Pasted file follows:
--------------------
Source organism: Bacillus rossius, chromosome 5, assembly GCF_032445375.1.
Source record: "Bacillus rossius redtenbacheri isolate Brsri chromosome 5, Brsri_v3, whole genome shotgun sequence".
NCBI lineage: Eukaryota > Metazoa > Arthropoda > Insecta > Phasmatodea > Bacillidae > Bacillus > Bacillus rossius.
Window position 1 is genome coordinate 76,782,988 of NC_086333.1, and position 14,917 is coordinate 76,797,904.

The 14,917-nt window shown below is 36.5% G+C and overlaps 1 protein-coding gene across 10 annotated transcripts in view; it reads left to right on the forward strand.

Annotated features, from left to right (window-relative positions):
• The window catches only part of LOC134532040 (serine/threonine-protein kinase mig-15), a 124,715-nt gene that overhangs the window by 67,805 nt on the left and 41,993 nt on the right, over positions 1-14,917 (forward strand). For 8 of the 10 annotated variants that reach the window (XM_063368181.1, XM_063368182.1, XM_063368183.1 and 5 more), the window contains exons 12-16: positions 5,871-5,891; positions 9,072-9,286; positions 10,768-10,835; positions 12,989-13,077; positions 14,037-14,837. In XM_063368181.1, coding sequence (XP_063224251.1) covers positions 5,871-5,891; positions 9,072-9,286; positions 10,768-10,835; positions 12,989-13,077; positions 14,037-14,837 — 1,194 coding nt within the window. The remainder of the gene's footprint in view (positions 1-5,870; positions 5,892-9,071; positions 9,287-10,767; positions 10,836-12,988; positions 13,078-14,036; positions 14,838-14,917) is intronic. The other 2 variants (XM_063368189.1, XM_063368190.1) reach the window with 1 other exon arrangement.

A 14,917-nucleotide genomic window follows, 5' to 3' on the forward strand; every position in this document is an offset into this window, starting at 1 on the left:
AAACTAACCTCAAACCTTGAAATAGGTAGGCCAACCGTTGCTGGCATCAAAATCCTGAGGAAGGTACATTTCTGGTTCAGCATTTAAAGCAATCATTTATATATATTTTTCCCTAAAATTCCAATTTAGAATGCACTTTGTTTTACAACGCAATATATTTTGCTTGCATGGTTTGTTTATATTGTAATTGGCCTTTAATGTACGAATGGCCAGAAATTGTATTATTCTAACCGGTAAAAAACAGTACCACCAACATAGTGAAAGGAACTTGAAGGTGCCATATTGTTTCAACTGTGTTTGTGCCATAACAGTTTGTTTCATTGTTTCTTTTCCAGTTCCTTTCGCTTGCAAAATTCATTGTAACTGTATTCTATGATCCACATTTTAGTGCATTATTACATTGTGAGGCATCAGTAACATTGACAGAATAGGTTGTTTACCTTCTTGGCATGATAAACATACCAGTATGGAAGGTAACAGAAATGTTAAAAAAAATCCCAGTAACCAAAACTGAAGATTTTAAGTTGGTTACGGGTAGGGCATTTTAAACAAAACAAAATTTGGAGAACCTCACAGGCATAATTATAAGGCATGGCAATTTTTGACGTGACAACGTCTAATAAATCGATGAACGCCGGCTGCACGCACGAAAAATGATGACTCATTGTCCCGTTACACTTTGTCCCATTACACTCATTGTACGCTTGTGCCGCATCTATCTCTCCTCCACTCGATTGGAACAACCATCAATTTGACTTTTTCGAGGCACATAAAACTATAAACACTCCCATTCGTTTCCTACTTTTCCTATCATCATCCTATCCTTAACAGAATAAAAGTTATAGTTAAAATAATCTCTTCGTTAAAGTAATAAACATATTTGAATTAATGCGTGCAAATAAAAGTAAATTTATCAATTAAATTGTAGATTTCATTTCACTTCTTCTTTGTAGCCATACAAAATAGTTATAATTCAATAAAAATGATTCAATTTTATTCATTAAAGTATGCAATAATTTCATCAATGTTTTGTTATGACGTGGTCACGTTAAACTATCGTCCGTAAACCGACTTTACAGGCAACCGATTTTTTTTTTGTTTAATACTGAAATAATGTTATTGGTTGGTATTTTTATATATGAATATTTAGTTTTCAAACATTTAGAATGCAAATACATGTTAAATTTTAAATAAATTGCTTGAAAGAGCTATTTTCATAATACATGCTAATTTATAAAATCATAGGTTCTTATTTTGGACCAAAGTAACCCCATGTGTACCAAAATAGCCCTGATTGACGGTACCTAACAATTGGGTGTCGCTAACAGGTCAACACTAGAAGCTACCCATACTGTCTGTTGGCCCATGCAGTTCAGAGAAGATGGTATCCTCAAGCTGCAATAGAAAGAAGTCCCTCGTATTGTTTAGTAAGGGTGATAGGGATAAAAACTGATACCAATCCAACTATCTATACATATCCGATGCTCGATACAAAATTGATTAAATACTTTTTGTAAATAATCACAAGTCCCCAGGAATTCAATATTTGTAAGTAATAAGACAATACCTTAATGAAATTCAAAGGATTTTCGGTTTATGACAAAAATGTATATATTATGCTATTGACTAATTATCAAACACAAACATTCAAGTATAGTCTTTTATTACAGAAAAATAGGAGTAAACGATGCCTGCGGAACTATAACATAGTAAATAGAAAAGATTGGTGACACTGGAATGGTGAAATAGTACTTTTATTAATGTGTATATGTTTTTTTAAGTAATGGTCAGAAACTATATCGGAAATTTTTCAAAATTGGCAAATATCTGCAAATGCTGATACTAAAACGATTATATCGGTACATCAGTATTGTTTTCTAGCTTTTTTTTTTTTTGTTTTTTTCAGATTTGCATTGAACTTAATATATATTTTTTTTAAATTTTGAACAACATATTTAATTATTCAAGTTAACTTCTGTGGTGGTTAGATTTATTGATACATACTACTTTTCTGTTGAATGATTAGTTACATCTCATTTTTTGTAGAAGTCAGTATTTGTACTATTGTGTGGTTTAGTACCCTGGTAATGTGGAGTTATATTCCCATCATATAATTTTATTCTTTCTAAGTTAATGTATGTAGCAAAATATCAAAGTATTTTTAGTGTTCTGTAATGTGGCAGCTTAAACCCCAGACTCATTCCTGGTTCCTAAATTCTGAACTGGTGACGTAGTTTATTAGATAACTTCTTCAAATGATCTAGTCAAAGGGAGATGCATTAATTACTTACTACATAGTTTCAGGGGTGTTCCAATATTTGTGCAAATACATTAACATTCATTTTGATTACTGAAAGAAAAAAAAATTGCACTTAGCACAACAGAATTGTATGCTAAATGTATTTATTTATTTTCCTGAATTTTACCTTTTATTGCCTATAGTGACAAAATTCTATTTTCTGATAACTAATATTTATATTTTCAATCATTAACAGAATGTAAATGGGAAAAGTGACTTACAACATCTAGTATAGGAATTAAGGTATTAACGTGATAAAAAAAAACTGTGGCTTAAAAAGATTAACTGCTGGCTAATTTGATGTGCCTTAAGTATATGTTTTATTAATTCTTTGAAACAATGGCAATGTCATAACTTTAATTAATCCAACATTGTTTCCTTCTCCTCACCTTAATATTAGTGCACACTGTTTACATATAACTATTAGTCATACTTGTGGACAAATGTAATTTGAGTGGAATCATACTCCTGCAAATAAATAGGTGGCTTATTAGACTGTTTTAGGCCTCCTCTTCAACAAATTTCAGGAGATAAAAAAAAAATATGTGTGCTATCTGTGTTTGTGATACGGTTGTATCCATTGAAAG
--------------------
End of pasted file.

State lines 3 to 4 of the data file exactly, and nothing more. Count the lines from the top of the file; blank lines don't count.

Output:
NCBI lineage: Eukaryota > Metazoa > Arthropoda > Insecta > Phasmatodea > Bacillidae > Bacillus > Bacillus rossius.
Window position 1 is genome coordinate 76,782,988 of NC_086333.1, and position 14,917 is coordinate 76,797,904.